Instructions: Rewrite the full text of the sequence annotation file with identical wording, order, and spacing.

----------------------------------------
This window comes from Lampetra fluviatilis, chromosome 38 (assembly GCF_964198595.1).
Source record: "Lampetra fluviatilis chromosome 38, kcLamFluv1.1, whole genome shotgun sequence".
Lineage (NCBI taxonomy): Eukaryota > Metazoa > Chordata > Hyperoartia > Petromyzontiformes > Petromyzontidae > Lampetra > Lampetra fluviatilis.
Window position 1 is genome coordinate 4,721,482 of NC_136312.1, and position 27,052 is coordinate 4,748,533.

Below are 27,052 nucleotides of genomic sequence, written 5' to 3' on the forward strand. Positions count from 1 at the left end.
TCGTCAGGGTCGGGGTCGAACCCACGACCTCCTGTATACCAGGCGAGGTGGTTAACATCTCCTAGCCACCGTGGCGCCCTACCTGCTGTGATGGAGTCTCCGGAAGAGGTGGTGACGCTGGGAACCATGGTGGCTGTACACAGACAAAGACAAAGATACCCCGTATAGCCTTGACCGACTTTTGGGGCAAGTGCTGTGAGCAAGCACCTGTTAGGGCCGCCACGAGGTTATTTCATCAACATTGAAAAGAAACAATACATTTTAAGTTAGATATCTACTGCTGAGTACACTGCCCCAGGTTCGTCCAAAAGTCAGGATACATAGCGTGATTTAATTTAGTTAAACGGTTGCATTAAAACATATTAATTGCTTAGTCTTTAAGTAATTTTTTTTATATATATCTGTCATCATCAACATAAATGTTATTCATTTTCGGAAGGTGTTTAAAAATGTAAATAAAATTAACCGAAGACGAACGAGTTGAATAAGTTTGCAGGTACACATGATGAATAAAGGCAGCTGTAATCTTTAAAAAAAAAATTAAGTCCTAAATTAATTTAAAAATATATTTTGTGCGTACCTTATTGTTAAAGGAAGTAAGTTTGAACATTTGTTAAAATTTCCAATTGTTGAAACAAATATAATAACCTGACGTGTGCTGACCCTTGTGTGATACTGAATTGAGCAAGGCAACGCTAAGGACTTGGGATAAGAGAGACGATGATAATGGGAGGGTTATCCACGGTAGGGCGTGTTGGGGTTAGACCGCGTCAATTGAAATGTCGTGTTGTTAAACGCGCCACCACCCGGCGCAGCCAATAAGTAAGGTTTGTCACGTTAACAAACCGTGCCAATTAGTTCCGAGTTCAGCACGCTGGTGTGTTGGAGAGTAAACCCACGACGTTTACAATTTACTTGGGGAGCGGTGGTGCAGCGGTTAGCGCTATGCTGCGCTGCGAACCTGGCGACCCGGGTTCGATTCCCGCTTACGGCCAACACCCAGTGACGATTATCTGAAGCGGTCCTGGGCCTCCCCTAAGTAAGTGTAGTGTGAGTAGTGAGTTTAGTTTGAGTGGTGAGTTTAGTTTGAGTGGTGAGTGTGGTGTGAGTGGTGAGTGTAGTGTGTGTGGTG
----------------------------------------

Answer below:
This window comes from Lampetra fluviatilis, chromosome 38 (assembly GCF_964198595.1).
Source record: "Lampetra fluviatilis chromosome 38, kcLamFluv1.1, whole genome shotgun sequence".
Lineage (NCBI taxonomy): Eukaryota > Metazoa > Chordata > Hyperoartia > Petromyzontiformes > Petromyzontidae > Lampetra > Lampetra fluviatilis.
Window position 1 is genome coordinate 4,721,482 of NC_136312.1, and position 27,052 is coordinate 4,748,533.

Below are 27,052 nucleotides of genomic sequence, written 5' to 3' on the forward strand. Positions count from 1 at the left end.
TCGTCAGGGTCGGGGTCGAACCCACGACCTCCTGTATACCAGGCGAGGTGGTTAACATCTCCTAGCCACCGTGGCGCCCTACCTGCTGTGATGGAGTCTCCGGAAGAGGTGGTGACGCTGGGAACCATGGTGGCTGTACACAGACAAAGACAAAGATACCCCGTATAGCCTTGACCGACTTTTGGGGCAAGTGCTGTGAGCAAGCACCTGTTAGGGCCGCCACGAGGTTATTTCATCAACATTGAAAAGAAACAATACATTTTAAGTTAGATATCTACTGCTGAGTACACTGCCCCAGGTTCGTCCAAAAGTCAGGATACATAGCGTGATTTAATTTAGTTAAACGGTTGCATTAAAACATATTAATTGCTTAGTCTTTAAGTAATTTTTTTTATATATATCTGTCATCATCAACATAAATGTTATTCATTTTCGGAAGGTGTTTAAAAATGTAAATAAAATTAACCGAAGACGAACGAGTTGAATAAGTTTGCAGGTACACATGATGAATAAAGGCAGCTGTAATCTTTAAAAAAAAAATTAAGTCCTAAATTAATTTAAAAATATATTTTGTGCGTACCTTATTGTTAAAGGAAGTAAGTTTGAACATTTGTTAAAATTTCCAATTGTTGAAACAAATATAATAACCTGACGTGTGCTGACCCTTGTGTGATACTGAATTGAGCAAGGCAACGCTAAGGACTTGGGATAAGAGAGACGATGATAATGGGAGGGTTATCCACGGTAGGGCGTGTTGGGGTTAGACCGCGTCAATTGAAATGTCGTGTTGTTAAACGCGCCACCACCCGGCGCAGCCAATAAGTAAGGTTTGTCACGTTAACAAACCGTGCCAATTAGTTCCGAGTTCAGCACGCTGGTGTGTTGGAGAGTAAACCCACGACGTTTACAATTTACTTGGGGAGCGGTGGTGCAGCGGTTAGCGCTATGCTGCGCTGCGAACCTGGCGACCCGGGTTCGATTCCCGCTTACGGCCAACACCCAGTGACGATTATCTGAAGCGGTCCTGGGCCTCCCCTAAGTAAGTGTAGTGTGAGTAGTGAGTTTAGTTTGAGTGGTGAGTTTAGTTTGAGTGGTGAGTGTGGTGTGAGTGGTGAGTGTAGTGTGTGTGGTG